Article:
As IOM explains: “Although most migration is voluntary and has a largely positive impact on individuals and societies, migration, particularly irregular migration, can increase vulnerability to human trafficking and exploitation.” UNODC similarly notes that: “The vulnerability to being trafficked is greater among refugees and migrants in large movements, as recognized by Member States in the New York declaration for refugees and migrants of September 2016.”

The chart displays UNHCR’s estimates of persons of concern in Lithuania.

Achieving SDG Target 8.7 will require national governments to take direct action against the forms of exploitation through policy implementation.

Official Definitions
Forced Labour

Constitution of the Republic of Lithuania, 1992

“Article 48
Everyone may freely choose a job or business, and shall have the right to have proper, safe, and healthy conditions at work, as well as to receive fair pay for work and social security in the event of unemployment.
The work of foreigners in the Republic of Lithuania shall be regulated by law.
Forced labour shall be prohibited.
Military service or alternative service performed instead of military service, as well as work performed by citizens in time of war, natural disaster, epidemics, or other extreme cases, shall not be considered forced labour.
In cases where persons convicted by a court perform work regulated by law, such work shall not be considered forced labour, either.”

Child Labour

Act No. I-1234 of 14 March 1996 on basic principles of protection of children’s rights (Text No. 1).

“THE CHILD AND LABOUR
Article 39. General Provisions in Child Labour Activity 1. Child labour activity shall be regulated by the Code of Labour Laws, this Law and other laws. 2. The child shall have the right to work commensurate with his age, state of health, general education level and professional expertise. Work shall be chosen freely. 3. Having attained 16 years of age and unwilling or incapable of continuing the studies, he may work. 4. The Law on Labour Contracts and other laws shall regulate employment of children under 16, their dismissal from work and the conditions of their labour.”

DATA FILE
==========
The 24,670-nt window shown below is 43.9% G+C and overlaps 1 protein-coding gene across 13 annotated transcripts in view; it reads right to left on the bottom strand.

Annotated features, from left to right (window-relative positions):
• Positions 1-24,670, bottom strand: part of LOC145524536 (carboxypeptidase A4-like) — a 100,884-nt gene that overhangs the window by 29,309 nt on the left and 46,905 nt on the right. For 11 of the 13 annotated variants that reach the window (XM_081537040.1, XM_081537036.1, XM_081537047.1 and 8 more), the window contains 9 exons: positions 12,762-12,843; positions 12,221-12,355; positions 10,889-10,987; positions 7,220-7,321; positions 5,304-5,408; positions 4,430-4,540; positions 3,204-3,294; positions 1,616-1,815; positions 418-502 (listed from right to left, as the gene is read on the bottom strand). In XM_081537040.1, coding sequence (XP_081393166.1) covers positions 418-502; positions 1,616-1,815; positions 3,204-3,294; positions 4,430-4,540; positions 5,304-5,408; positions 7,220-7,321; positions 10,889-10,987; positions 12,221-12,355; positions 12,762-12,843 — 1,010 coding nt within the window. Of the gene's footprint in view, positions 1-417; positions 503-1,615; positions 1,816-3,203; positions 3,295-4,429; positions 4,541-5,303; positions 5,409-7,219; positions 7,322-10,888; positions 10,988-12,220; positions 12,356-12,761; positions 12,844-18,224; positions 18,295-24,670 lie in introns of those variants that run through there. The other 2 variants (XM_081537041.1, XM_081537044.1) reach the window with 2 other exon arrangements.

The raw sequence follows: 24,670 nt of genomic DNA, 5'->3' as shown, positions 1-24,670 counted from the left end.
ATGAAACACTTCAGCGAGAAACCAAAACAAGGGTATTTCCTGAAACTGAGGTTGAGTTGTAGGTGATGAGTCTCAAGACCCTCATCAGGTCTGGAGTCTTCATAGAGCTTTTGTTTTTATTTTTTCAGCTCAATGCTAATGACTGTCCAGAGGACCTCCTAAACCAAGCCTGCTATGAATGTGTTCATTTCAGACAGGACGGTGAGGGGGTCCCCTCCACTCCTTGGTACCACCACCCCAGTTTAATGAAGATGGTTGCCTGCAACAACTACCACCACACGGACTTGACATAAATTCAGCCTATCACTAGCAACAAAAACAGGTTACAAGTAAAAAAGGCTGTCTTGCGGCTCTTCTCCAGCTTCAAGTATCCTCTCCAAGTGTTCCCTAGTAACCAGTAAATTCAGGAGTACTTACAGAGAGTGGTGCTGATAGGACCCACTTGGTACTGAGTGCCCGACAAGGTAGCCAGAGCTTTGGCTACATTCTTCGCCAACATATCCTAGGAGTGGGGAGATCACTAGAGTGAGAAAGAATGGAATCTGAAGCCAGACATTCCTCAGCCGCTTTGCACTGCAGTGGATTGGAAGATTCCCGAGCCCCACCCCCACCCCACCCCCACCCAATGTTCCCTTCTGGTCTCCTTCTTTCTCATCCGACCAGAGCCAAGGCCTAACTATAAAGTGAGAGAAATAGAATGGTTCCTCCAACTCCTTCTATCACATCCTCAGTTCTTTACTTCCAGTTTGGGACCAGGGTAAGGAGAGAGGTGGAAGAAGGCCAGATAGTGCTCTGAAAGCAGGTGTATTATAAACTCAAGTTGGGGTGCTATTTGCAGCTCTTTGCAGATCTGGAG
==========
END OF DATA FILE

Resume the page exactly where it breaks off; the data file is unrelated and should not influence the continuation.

Labour Code, 2016

“Article 21. The Parties to an Employment Contract
1. The parties to an employment contract are the employee and the employer.
2. The employee is a natural person who undertakes to perform a job function for remuneration according to an employment contract with an employer. A person who possesses working capacity (the ability to have employment rights and obligations) and legal capacity (the ability to acquire employment rights and create employment obligations through one’s own actions) can be an employee. An employee shall acquire working and legal capacity at the age of 16, aside for the exceptions established by law.”

Worst Forms of Child Labour

Regulations No. 1055 of 11 September 1996 to approve the list of jobs forbidden for persons under the age of 18, those with dangerous aspects and working conditions, and procedure of placement of persons from 13 to 14, 14 to 16, and 16 to 18.(Text No. 543)

“Establishes a list of jobs and conditions considered as dangerous or too arduous for young workers. Defines employers’ obligations for conditions of work of young workers (occupational safety and hygiene, rest periods, hours of work) and employment conditions (minimum age, vocational training, labour contract, parents’ agreement, medical examination).”

Act No. I-1234 of 14 March 1996 on basic principles of protection of children’s rights (Text No. 1).

“Article 40. Safety of Children at Work 1. Employers must guarantee safe work for children.
2. In instances established by laws, working children must undergo a health examination prior to being employed. 3. Children shall have the right to shortened work time and longer vacation time than that of adults and other guarantees and privileges established by laws.”